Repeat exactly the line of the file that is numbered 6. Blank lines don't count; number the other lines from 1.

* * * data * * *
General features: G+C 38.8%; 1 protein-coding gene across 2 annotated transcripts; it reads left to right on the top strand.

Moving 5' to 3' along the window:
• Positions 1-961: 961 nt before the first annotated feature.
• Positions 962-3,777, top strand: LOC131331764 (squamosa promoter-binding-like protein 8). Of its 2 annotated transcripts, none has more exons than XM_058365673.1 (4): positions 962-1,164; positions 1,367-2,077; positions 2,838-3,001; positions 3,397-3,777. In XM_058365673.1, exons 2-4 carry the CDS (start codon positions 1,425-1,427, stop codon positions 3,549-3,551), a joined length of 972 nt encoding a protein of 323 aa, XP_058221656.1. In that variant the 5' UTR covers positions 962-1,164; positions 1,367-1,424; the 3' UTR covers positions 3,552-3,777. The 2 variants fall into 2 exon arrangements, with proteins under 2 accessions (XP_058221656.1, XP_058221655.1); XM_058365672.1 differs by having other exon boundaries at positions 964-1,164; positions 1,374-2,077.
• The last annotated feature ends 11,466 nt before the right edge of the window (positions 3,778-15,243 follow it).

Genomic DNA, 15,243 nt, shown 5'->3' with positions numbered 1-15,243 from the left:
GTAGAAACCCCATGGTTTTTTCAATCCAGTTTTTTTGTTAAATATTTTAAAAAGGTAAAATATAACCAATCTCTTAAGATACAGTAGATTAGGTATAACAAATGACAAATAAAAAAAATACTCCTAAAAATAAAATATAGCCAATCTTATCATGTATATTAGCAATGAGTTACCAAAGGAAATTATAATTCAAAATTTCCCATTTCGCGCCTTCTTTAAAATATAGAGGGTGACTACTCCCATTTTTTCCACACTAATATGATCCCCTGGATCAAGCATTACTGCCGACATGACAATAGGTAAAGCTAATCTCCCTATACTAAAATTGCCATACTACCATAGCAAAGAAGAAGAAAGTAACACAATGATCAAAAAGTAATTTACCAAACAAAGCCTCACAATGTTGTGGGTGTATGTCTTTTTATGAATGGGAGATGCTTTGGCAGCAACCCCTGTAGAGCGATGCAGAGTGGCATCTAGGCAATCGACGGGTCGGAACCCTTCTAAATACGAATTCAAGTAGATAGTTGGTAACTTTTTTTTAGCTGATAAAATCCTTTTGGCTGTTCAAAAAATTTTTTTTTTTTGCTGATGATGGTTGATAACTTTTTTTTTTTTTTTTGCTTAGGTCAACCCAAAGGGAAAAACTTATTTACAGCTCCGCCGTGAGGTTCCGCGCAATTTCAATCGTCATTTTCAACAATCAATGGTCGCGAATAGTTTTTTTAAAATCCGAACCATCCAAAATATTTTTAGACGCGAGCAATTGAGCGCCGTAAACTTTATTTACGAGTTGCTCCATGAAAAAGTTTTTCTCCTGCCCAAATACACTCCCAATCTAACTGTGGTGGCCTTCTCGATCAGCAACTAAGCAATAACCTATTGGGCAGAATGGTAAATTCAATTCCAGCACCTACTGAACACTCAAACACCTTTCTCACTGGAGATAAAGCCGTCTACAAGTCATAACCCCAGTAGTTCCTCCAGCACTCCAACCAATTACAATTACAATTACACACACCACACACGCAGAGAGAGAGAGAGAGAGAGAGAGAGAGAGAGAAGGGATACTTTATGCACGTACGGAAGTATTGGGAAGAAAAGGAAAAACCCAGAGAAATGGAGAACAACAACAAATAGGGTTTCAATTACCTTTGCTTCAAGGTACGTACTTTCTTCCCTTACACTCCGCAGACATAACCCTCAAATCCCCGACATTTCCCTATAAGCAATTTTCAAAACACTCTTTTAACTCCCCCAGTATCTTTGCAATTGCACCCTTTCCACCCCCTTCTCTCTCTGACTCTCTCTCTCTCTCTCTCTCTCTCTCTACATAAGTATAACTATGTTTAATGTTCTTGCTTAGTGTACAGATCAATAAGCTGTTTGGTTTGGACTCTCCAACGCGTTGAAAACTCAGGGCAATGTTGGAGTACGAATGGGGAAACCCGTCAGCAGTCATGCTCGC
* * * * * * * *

Genomic DNA, 15,243 nt, shown 5'->3' with positions numbered 1-15,243 from the left: